16. Catelano PM, Tyzbir ED, Roman NM, Amini SM, Sims EAH. Longitudinal changes in insulin release and insulin resistance in nonobese pregnant women Am J Obstet Gynecol 1991;165:1667–72.

17. Buchanan TZ, Metzger BE, Frienkel N, Bergman RN. Insulin sensitivity and β cell responsiveness to glucose during late pregnancy in lean and moderately obese women with normal glucose tolerance or mild gestational diabetes Am J Obstet Gynecol 1990;162:1008–14.

18. Sivan E, Chen X, Homko CJ, Reece EA, Boden G. Longitudinal study of carbohydrate metabolism in healthy obese pregnant women. Diabetes Care 1997;20:1470–5.

19. Skupski DW, Nelson S, Kowalik A, et al. Multiple gestation from in vitro fertilization: Successful implantation alone is not associated with preeclampsia. Am J Obstet Gynecol 1996;175:1029–32.

20. Joffe GM, Esterlits JR, Levine RJ, et al. The relationship between abnormal glucose tolerance and hypertensive disorders of pregnancy in healthy nulliparous women. Calcium for Preeclampsia Prevention (CPEP) Study Group. Am J Obstet Gynecol 1998;179:1032–7.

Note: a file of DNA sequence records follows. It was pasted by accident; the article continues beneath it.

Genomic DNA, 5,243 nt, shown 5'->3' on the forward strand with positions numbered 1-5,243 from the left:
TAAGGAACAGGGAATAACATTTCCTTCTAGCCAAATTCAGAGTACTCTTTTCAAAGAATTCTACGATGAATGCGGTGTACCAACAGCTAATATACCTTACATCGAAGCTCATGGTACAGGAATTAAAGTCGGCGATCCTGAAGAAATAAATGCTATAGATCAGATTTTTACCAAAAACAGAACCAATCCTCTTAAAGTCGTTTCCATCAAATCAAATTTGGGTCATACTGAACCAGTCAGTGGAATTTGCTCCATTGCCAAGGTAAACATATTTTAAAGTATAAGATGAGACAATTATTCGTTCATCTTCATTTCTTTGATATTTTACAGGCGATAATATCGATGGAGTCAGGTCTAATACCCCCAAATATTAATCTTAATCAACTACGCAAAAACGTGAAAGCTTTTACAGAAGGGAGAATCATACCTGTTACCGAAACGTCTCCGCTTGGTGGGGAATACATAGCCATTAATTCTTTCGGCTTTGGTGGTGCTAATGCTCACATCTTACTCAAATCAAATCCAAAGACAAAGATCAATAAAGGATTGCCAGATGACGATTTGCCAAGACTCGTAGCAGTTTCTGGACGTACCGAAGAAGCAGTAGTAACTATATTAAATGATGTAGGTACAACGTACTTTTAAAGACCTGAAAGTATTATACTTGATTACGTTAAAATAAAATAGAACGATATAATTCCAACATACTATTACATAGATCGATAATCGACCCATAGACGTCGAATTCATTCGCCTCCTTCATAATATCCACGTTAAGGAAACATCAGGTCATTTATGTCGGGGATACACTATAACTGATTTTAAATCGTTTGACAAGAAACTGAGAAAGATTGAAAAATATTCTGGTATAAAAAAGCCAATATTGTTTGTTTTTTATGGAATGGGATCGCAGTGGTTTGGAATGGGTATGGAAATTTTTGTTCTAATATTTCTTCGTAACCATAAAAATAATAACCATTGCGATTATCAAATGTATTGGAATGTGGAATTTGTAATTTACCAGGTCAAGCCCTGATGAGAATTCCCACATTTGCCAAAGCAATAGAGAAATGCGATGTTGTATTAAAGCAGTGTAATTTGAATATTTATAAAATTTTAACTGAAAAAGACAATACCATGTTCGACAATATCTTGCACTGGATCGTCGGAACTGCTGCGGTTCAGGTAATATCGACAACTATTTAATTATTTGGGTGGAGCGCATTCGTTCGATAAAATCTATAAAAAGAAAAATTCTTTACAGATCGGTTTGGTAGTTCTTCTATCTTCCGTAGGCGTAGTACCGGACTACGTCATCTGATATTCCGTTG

21. Solomon CG, Graves SW, Greene MF, Seely EW. Glucose intolerance as a predictor of hypertension in pregnancy. Hypertension 1994;23(6 Pt 1):717–21.

22. Innes KE, Wimsatt JH. Pregnancy-induced hypertension and insulin resistance: evidence for a connection. Acta Obstet Gynecol Scand 1999;78:263–84.

Cited By:

This article has been cited 1 time(s).

Plos One
Diabetes and Perinatal Mortality in Twin Pregnancies
Luo, ZC; Zhao, YJ; Ouyang, FX; Yang, ZJ; Guo, YN; Zhang, J
Plos One, 8(9): -.
ARTN e75354
CrossRef
Back to Top | Article Outline

© 2002 by The American College of Obstetricians and Gynecologists.

Login

Article Tools

Images

Share